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New insights into mummified mice on Andean volcanoes

A study of mummified mice found at Inca ritual sites on Andean volcanoes has revealed new insights into how the mice reached the summits.

Archaeologists first reported the remains of mummified mouse cadavers during expeditions to the Andean peaks during the 1970’s and 80’s.

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It was assumed that the mice hitched a ride or were intentionally transported as animal sacrifices by the Inca, who frequented the peaks as they considered them sacred sites.

“You can’t fault the archaeologists for thinking this way, because what other explanation is there?” said Jay Storz, a Willa Cather Professor of biological sciences at the University of Nebraska–Lincoln. “Nothing could be living up there, so they had to have been brought there.”

The Inca used the summits as huacas altars for the Capacocha ritual, a sacrificial rite that typically involved the sacrifice of Inca children. Children selected for sacrifice in capacocha ceremonies were of both sexes, and were provided to the state as tribute by local communities on a yearly basis.

Professor Storz and colleagues have captured a live specimen of a leaf-eared mouse atop the 22,000-foot peak of Llullaillaco, and reported the discovery of multiple leaf-eared mouse cadavers across the summits of three neighbouring volcanoes — Salín, Púlar and Copiapó.

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A closer examination of the mice mummies has further solidified the team’s belief that the mice independently scaled the volcanoes without any assistance from the Incas.

Through the measurement of carbon-14 concentrations, an element with a well-established decay rate, the researchers established that the eight mummies found on Salín and one on Copiapó passed away within a relatively recent timeframe, most probably after 1955.

In the case of the four mummies on Púlar, their demise occurred no more than 350 years ago, a full century after the Spanish conquest that marked the downfall of the Inca Empire. “These are basically freeze-dried, mummified mice,” Storz said.

“Even at the base of the volcanoes, the mice are living in an extreme, Martian environment,” he said. “And then, on the summits of the volcanoes, it’s even more so. It feels like outer space.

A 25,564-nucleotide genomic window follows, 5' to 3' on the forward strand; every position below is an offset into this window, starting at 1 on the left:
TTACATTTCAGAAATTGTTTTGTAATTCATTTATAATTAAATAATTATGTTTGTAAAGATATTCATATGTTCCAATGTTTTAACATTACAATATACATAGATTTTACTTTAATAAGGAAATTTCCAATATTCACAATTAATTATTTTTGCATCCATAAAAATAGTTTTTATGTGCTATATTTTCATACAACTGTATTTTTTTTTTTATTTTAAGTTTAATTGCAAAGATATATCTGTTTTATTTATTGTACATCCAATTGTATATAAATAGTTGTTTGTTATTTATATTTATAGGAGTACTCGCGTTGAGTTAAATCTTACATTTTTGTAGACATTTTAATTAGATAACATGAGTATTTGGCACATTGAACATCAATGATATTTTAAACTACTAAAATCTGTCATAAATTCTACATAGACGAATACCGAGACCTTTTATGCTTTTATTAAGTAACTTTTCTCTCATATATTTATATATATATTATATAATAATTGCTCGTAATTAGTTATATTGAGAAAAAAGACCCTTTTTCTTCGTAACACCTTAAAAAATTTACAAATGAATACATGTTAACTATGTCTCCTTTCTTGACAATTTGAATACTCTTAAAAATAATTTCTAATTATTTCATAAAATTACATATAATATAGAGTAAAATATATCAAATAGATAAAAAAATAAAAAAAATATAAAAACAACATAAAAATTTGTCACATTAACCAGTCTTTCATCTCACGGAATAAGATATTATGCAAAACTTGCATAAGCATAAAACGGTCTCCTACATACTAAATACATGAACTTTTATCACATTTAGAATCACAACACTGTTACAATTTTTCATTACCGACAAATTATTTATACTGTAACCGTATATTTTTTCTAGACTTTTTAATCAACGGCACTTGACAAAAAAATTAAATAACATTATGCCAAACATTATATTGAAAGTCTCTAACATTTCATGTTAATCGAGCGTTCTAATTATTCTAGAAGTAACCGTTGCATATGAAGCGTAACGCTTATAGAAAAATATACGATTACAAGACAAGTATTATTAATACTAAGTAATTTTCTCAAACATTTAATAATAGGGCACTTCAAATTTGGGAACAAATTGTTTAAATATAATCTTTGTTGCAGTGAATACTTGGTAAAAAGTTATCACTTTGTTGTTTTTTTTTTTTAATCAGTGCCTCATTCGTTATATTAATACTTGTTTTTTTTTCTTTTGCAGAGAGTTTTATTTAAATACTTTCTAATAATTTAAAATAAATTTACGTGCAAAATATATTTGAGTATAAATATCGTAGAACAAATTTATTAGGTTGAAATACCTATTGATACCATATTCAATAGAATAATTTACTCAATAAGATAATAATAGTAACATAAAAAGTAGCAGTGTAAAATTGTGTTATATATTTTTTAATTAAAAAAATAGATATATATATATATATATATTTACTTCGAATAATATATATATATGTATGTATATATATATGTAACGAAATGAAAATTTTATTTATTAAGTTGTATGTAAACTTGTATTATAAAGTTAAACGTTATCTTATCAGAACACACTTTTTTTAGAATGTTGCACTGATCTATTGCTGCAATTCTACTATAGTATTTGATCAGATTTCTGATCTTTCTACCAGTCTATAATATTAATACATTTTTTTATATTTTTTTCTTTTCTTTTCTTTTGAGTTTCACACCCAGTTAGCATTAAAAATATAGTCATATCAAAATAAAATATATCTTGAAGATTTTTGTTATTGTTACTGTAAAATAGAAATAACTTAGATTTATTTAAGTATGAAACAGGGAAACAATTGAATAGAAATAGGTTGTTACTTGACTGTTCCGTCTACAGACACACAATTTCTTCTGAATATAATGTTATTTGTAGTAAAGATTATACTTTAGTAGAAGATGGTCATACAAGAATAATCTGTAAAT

“It just boggles the mind that any kind of animal, let alone a warm-blooded mammal, could be surviving and functioning in that environment. When you experience it all firsthand, it even further impresses upon you: How in God’s name is anything living up there?”

The mummified state of the mice also helped preserve their DNA, allowing Storz’s collaborators from the University of Montana to compare genetic variation among leaf-eared mice collected in the lowlands, midlands and highlands of Atacama Desert. Analyzing that variation across members of a species can help trace the evolutionary history of populations separated by distance, barriers or, in this case, altitude.

Storz and his team wondered whether the genetic makeup of these high-altitude mummified mice might signify a unique subgroup within the leaf-eared rodent species. This subgroup could potentially have a colonization history distinct from their counterparts dwelling at lower elevations.

“Our genomic data indicate no: that the mice from the summits, and those from the flanks or the base of the volcanoes in the surrounding desert terrain, are all one big happy family,” Storz said, citing it as more evidence that the mummies were not hitchhikers but mountaineers.

University of Nebraska-Lincoln

Header Image Credit : Mario Pérez Mamani

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Mark Milligan
Mark Milligan
Mark Milligan is multi-award-winning journalist and the Managing Editor at HeritageDaily. His background is in archaeology and computer science, having written over 7,500 articles across several online publications. Mark is a member of the Association of British Science Writers (ABSW), the World Federation of Science Journalists, and in 2023 was the recipient of the British Citizen Award for Education, the BCA Medal of Honour, and the UK Prime Minister's Points of Light Award.
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